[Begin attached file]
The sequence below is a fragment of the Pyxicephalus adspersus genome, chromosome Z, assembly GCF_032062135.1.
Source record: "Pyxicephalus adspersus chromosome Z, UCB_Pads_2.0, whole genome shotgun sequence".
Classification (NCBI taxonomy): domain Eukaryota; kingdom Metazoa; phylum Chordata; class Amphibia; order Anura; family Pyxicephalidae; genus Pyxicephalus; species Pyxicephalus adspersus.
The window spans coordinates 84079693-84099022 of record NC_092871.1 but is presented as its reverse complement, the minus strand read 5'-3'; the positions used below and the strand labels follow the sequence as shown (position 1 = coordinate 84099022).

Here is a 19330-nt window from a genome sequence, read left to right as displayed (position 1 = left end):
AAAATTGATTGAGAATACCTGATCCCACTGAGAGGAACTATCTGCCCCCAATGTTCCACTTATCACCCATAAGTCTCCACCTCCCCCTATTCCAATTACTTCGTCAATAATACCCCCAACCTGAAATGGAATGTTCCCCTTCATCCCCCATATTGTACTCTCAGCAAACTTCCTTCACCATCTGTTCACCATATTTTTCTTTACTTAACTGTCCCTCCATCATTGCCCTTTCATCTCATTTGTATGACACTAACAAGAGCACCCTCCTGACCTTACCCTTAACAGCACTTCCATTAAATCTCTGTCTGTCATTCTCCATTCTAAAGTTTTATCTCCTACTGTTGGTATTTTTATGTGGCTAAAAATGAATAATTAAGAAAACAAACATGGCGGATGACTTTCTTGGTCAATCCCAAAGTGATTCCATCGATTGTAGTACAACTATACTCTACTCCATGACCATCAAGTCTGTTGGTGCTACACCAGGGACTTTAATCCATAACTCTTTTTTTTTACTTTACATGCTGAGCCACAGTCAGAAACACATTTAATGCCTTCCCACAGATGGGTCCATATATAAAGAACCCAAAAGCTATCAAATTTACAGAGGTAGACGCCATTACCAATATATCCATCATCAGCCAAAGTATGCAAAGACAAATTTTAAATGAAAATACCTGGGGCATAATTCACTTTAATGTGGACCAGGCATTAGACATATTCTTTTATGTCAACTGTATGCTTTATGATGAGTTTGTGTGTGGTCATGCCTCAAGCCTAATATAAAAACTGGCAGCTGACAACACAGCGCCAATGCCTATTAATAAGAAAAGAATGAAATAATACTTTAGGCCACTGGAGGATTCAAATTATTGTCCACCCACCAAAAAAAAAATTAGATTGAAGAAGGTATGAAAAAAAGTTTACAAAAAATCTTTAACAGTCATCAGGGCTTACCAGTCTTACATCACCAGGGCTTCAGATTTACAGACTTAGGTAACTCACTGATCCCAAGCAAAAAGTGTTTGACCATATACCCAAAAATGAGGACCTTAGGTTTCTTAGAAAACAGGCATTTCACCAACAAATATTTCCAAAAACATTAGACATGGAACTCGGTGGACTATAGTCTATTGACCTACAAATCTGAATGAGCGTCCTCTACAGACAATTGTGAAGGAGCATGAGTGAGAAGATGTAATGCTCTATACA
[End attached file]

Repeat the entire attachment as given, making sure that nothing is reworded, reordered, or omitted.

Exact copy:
The sequence below is a fragment of the Pyxicephalus adspersus genome, chromosome Z, assembly GCF_032062135.1.
Source record: "Pyxicephalus adspersus chromosome Z, UCB_Pads_2.0, whole genome shotgun sequence".
Classification (NCBI taxonomy): domain Eukaryota; kingdom Metazoa; phylum Chordata; class Amphibia; order Anura; family Pyxicephalidae; genus Pyxicephalus; species Pyxicephalus adspersus.
The window spans coordinates 84079693-84099022 of record NC_092871.1 but is presented as its reverse complement, the minus strand read 5'-3'; the positions used below and the strand labels follow the sequence as shown (position 1 = coordinate 84099022).

Here is a 19330-nt window from a genome sequence, read left to right as displayed (position 1 = left end):
AAAATTGATTGAGAATACCTGATCCCACTGAGAGGAACTATCTGCCCCCAATGTTCCACTTATCACCCATAAGTCTCCACCTCCCCCTATTCCAATTACTTCGTCAATAATACCCCCAACCTGAAATGGAATGTTCCCCTTCATCCCCCATATTGTACTCTCAGCAAACTTCCTTCACCATCTGTTCACCATATTTTTCTTTACTTAACTGTCCCTCCATCATTGCCCTTTCATCTCATTTGTATGACACTAACAAGAGCACCCTCCTGACCTTACCCTTAACAGCACTTCCATTAAATCTCTGTCTGTCATTCTCCATTCTAAAGTTTTATCTCCTACTGTTGGTATTTTTATGTGGCTAAAAATGAATAATTAAGAAAACAAACATGGCGGATGACTTTCTTGGTCAATCCCAAAGTGATTCCATCGATTGTAGTACAACTATACTCTACTCCATGACCATCAAGTCTGTTGGTGCTACACCAGGGACTTTAATCCATAACTCTTTTTTTTTACTTTACATGCTGAGCCACAGTCAGAAACACATTTAATGCCTTCCCACAGATGGGTCCATATATAAAGAACCCAAAAGCTATCAAATTTACAGAGGTAGACGCCATTACCAATATATCCATCATCAGCCAAAGTATGCAAAGACAAATTTTAAATGAAAATACCTGGGGCATAATTCACTTTAATGTGGACCAGGCATTAGACATATTCTTTTATGTCAACTGTATGCTTTATGATGAGTTTGTGTGTGGTCATGCCTCAAGCCTAATATAAAAACTGGCAGCTGACAACACAGCGCCAATGCCTATTAATAAGAAAAGAATGAAATAATACTTTAGGCCACTGGAGGATTCAAATTATTGTCCACCCACCAAAAAAAAAATTAGATTGAAGAAGGTATGAAAAAAAGTTTACAAAAAATCTTTAACAGTCATCAGGGCTTACCAGTCTTACATCACCAGGGCTTCAGATTTACAGACTTAGGTAACTCACTGATCCCAAGCAAAAAGTGTTTGACCATATACCCAAAAATGAGGACCTTAGGTTTCTTAGAAAACAGGCATTTCACCAACAAATATTTCCAAAAACATTAGACATGGAACTCGGTGGACTATAGTCTATTGACCTACAAATCTGAATGAGCGTCCTCTACAGACAATTGTGAAGGAGCATGAGTGAGAAGATGTAATGCTCTATACA